3. SAYURI, S.A.P. Pandemic and vaccine coverage: challenges of returning to schools. Rev. Saúde Pública [Internet]. 2020 [cited 2021 Jan 23]; 54: 115. Available from: http://www.scielo.br/scielo.php?script=sci_arttext&pid=S0034-89102020000100612&lng=en.  Epub Nov 09, 2020.  http://dx.doi.org/10.11606/s1518-8787.2020054003142.

4. SANTOS, D.C.M.A. Desafios para a realização da campanha de vacinação contra a COVID-19 no Brasil. Cad. Saúde Pública [Internet]. 2021 [citado 2021 Jan 23]; 37(1): e00344620. Disponível em: http://www.scielo.br/scielo.php?script=sci_arttext&pid=S0102-311X2021000100101&lng=pt. Epub 11-Jan-2021.  http://dx.doi.org/10.1590/0102-311×00344620.

5.  World Health Organization. Timeline: WHO response COVID-19. https://www.who.int/emergencies/diseases/novel-coronavirus-2019/interactive-timeline (Access on 21. jan. 2021)

6. Desafios da vacina: Entenda as principais etapas para o desenvolvimento das vacinas, como a da COVID-19 [Internet].; 2020 Nov 19 [cited 2021 Jan 22]. Available from: https://coronavirus.msf.org.br/desafios-da-vacina/.

7. A busca por uma “vacina para todos” destaca a importância da coordenação e transparência em pesquisa e desenvolvimento para COVID-19 [Internet].; 2020 Oct 20 [cited 2021 Jan 21]. Available from: https://www.msf.org.br/opiniao/busca-por-uma-vacina-para-todos-destaca-importancia-da-coordenacao-e-transparencia-em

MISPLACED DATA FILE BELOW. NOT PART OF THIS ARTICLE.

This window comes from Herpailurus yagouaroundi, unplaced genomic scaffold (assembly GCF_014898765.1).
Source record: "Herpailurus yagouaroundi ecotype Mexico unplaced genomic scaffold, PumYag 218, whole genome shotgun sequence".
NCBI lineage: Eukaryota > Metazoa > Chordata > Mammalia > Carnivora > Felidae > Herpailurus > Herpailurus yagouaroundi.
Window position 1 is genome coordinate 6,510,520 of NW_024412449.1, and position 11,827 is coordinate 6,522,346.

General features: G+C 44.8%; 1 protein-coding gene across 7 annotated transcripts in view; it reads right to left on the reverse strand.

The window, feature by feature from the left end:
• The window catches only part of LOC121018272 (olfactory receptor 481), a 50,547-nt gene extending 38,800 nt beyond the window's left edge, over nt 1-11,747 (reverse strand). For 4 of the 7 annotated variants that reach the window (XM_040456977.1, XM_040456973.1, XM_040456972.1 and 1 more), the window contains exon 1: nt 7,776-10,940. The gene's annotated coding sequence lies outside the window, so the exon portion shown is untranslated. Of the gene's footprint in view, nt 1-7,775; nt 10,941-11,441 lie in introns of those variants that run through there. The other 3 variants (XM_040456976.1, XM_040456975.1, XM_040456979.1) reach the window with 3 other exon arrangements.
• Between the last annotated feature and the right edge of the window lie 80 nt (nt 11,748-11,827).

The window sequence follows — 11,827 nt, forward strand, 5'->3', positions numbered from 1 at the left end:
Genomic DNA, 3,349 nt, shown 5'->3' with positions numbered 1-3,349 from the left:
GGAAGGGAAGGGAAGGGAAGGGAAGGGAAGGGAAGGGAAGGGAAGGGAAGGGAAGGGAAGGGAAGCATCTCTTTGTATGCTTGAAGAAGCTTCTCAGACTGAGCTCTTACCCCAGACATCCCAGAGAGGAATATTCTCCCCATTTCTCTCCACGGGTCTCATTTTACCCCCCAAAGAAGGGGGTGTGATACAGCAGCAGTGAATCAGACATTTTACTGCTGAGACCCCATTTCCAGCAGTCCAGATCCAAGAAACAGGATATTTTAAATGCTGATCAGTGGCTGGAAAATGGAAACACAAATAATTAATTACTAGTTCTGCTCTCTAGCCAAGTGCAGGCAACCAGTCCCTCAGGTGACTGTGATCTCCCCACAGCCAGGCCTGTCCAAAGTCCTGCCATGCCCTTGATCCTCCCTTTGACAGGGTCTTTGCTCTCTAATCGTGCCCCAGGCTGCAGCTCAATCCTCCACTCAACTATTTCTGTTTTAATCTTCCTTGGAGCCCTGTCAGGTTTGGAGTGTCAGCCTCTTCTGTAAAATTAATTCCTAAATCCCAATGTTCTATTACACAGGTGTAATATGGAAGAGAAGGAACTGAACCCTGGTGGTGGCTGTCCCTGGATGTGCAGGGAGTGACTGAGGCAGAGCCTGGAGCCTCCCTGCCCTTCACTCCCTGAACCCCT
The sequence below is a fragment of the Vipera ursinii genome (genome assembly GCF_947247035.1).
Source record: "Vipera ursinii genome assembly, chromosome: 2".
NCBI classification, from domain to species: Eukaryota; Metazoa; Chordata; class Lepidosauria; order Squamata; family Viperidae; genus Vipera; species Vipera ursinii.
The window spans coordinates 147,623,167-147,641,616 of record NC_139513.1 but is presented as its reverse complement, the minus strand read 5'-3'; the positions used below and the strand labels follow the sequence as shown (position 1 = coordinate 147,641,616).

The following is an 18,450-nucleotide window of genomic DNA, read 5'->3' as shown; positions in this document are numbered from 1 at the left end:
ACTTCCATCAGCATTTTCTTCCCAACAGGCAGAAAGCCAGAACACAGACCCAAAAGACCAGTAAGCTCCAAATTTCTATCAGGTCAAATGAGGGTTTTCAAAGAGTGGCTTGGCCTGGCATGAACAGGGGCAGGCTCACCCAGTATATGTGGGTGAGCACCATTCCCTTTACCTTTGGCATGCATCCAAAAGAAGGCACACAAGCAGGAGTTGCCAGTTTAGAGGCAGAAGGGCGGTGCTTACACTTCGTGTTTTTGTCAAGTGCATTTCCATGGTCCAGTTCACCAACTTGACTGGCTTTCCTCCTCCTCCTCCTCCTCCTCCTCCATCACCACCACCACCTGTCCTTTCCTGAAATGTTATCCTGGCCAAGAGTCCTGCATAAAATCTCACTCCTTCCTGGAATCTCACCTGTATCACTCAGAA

8. SARAIVA, L. J. C; DE FARIA, J. F. A Ciência e a Mídia: A propagação de Fake News e sua relação com o movimento anti-vacina no Brasil. Intercom [Internet]. 2019 Sep 07 [cited 2021 Jan 21]:1-15. Available from: https://portalintercom.org.br/anais/nacional2019/resumos/R14-1653-1.pdf.

About the author

João Felipe Pissolito is a second-year medical student at the University Center Padre Albino (UNIFIPA), Catanduva, SP, Brazil. He is the scientific director of the academic league of vascular surgery and angiology, and the Political Director of the Emílio Ribas Academic Center (CAER). In addiction, he is affiliated to the International Federation of Medical Students Associations (IFMSA) and believes that if we aim for a better future, it will only be achieved by ensuring quality education for all.